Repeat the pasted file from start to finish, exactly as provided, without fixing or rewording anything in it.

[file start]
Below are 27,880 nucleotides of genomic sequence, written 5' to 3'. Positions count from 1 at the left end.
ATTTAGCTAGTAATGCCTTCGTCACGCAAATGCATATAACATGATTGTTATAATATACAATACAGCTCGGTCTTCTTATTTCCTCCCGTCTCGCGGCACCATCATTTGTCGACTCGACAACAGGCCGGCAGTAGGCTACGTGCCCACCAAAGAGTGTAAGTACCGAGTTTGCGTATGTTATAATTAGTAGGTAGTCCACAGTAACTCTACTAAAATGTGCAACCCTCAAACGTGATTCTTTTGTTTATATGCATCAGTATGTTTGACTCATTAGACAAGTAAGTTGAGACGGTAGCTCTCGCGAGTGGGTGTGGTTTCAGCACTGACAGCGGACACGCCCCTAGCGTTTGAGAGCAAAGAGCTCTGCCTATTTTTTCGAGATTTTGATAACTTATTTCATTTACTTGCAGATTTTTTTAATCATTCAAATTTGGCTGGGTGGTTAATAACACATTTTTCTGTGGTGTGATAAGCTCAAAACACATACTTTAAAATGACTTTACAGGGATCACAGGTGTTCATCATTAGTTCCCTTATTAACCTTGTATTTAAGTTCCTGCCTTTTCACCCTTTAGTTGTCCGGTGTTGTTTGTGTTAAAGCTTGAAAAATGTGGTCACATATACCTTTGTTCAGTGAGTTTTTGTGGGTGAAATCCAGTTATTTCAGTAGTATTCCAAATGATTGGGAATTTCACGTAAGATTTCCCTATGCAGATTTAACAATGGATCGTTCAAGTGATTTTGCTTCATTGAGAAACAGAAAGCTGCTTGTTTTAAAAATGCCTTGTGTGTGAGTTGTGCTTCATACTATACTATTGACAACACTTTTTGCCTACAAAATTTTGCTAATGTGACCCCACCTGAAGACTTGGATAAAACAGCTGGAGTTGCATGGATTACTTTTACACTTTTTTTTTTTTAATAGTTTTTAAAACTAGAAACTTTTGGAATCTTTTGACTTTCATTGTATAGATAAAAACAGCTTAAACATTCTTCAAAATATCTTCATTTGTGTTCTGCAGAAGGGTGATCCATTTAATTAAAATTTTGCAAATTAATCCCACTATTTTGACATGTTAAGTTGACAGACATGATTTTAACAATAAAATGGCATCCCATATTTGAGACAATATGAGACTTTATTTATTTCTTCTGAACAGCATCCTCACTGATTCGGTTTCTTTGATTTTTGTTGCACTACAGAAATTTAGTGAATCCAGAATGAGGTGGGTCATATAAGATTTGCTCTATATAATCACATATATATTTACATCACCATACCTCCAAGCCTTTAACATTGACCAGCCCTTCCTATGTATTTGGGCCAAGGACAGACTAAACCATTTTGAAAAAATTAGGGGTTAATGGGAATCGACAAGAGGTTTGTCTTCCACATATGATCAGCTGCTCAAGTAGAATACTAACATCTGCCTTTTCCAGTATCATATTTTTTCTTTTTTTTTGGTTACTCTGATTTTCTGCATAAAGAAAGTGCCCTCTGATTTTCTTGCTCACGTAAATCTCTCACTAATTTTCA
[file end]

Below are 27,880 nucleotides of genomic sequence, written 5' to 3'. Positions count from 1 at the left end.
ATTTAGCTAGTAATGCCTTCGTCACGCAAATGCATATAACATGATTGTTATAATATACAATACAGCTCGGTCTTCTTATTTCCTCCCGTCTCGCGGCACCATCATTTGTCGACTCGACAACAGGCCGGCAGTAGGCTACGTGCCCACCAAAGAGTGTAAGTACCGAGTTTGCGTATGTTATAATTAGTAGGTAGTCCACAGTAACTCTACTAAAATGTGCAACCCTCAAACGTGATTCTTTTGTTTATATGCATCAGTATGTTTGACTCATTAGACAAGTAAGTTGAGACGGTAGCTCTCGCGAGTGGGTGTGGTTTCAGCACTGACAGCGGACACGCCCCTAGCGTTTGAGAGCAAAGAGCTCTGCCTATTTTTTCGAGATTTTGATAACTTATTTCATTTACTTGCAGATTTTTTTAATCATTCAAATTTGGCTGGGTGGTTAATAACACATTTTTCTGTGGTGTGATAAGCTCAAAACACATACTTTAAAATGACTTTACAGGGATCACAGGTGTTCATCATTAGTTCCCTTATTAACCTTGTATTTAAGTTCCTGCCTTTTCACCCTTTAGTTGTCCGGTGTTGTTTGTGTTAAAGCTTGAAAAATGTGGTCACATATACCTTTGTTCAGTGAGTTTTTGTGGGTGAAATCCAGTTATTTCAGTAGTATTCCAAATGATTGGGAATTTCACGTAAGATTTCCCTATGCAGATTTAACAATGGATCGTTCAAGTGATTTTGCTTCATTGAGAAACAGAAAGCTGCTTGTTTTAAAAATGCCTTGTGTGTGAGTTGTGCTTCATACTATACTATTGACAACACTTTTTGCCTACAAAATTTTGCTAATGTGACCCCACCTGAAGACTTGGATAAAACAGCTGGAGTTGCATGGATTACTTTTACACTTTTTTTTTTTTAATAGTTTTTAAAACTAGAAACTTTTGGAATCTTTTGACTTTCATTGTATAGATAAAAACAGCTTAAACATTCTTCAAAATATCTTCATTTGTGTTCTGCAGAAGGGTGATCCATTTAATTAAAATTTTGCAAATTAATCCCACTATTTTGACATGTTAAGTTGACAGACATGATTTTAACAATAAAATGGCATCCCATATTTGAGACAATATGAGACTTTATTTATTTCTTCTGAACAGCATCCTCACTGATTCGGTTTCTTTGATTTTTGTTGCACTACAGAAATTTAGTGAATCCAGAATGAGGTGGGTCATATAAGATTTGCTCTATATAATCACATATATATTTACATCACCATACCTCCAAGCCTTTAACATTGACCAGCCCTTCCTATGTATTTGGGCCAAGGACAGACTAAACCATTTTGAAAAAATTAGGGGTTAATGGGAATCGACAAGAGGTTTGTCTTCCACATATGATCAGCTGCTCAAGTAGAATACTAACATCTGCCTTTTCCAGTATCATATTTTTTCTTTTTTTTTGGTTACTCTGATTTTCTGCATAAAGAAAGTGCCCTCTGATTTTCTTGCTCACGTAAATCTCTCACTAATTTTCA